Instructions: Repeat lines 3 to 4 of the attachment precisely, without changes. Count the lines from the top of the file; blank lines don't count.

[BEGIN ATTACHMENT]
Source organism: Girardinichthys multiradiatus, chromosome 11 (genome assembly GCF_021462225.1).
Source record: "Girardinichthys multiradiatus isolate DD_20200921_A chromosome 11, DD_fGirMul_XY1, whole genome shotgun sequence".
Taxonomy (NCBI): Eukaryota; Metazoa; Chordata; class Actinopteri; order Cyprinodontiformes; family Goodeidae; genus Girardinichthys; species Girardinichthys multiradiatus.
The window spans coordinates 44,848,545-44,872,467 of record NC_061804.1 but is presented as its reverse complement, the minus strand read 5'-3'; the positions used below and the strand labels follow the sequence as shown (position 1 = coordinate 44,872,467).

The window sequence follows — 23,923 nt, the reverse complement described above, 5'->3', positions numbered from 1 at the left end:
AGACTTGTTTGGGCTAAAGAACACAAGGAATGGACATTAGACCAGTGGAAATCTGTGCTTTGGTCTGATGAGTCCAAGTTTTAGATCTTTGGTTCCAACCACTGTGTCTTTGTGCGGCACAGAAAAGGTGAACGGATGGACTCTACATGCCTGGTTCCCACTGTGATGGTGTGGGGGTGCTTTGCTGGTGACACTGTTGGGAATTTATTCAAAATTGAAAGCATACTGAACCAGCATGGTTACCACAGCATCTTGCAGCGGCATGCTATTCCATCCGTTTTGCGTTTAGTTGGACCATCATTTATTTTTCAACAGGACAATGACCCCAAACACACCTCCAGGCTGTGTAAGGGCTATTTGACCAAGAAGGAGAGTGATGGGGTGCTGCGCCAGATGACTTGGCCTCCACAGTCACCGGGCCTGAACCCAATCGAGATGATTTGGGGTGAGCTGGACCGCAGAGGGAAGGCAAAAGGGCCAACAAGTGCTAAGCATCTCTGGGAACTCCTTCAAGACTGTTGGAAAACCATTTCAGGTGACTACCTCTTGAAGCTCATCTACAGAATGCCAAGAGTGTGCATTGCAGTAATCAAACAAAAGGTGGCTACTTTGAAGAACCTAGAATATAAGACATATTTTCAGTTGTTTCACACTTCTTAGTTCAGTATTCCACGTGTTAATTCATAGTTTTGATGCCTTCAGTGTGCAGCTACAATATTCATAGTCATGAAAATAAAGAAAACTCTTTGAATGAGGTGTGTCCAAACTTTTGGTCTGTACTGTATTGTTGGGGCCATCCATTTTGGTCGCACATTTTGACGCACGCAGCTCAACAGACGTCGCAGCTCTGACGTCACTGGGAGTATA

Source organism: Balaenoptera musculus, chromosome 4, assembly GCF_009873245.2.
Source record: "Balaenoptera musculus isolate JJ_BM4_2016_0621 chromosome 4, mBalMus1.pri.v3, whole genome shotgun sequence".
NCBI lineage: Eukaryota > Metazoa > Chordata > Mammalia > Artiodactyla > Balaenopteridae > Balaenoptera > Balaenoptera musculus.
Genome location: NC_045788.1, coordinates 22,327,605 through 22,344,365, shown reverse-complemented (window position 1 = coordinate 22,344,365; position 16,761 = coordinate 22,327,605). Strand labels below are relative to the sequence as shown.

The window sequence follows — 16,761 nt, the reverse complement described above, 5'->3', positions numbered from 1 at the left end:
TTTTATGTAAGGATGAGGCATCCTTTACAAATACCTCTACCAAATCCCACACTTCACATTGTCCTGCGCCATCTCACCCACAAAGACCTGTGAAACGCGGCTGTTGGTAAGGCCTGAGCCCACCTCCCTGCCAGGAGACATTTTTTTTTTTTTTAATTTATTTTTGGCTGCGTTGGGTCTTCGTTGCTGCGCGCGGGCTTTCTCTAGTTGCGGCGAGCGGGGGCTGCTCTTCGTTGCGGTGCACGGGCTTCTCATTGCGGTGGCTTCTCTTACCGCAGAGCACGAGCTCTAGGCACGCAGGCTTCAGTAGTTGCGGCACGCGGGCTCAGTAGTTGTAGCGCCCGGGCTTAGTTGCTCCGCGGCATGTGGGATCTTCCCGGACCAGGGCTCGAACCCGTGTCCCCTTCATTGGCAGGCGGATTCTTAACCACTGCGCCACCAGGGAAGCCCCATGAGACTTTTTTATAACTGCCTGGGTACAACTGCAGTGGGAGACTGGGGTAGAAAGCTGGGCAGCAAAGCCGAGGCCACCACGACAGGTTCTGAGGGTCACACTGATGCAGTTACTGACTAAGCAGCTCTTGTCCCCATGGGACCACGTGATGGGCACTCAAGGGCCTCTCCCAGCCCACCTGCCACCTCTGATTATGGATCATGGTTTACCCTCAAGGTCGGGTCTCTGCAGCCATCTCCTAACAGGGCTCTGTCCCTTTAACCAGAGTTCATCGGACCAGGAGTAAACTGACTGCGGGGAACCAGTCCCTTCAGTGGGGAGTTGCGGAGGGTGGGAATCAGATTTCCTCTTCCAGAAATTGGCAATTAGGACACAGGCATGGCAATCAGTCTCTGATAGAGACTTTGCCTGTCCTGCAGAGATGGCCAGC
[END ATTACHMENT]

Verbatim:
Taxonomy (NCBI): Eukaryota; Metazoa; Chordata; class Actinopteri; order Cyprinodontiformes; family Goodeidae; genus Girardinichthys; species Girardinichthys multiradiatus.
The window spans coordinates 44,848,545-44,872,467 of record NC_061804.1 but is presented as its reverse complement, the minus strand read 5'-3'; the positions used below and the strand labels follow the sequence as shown (position 1 = coordinate 44,872,467).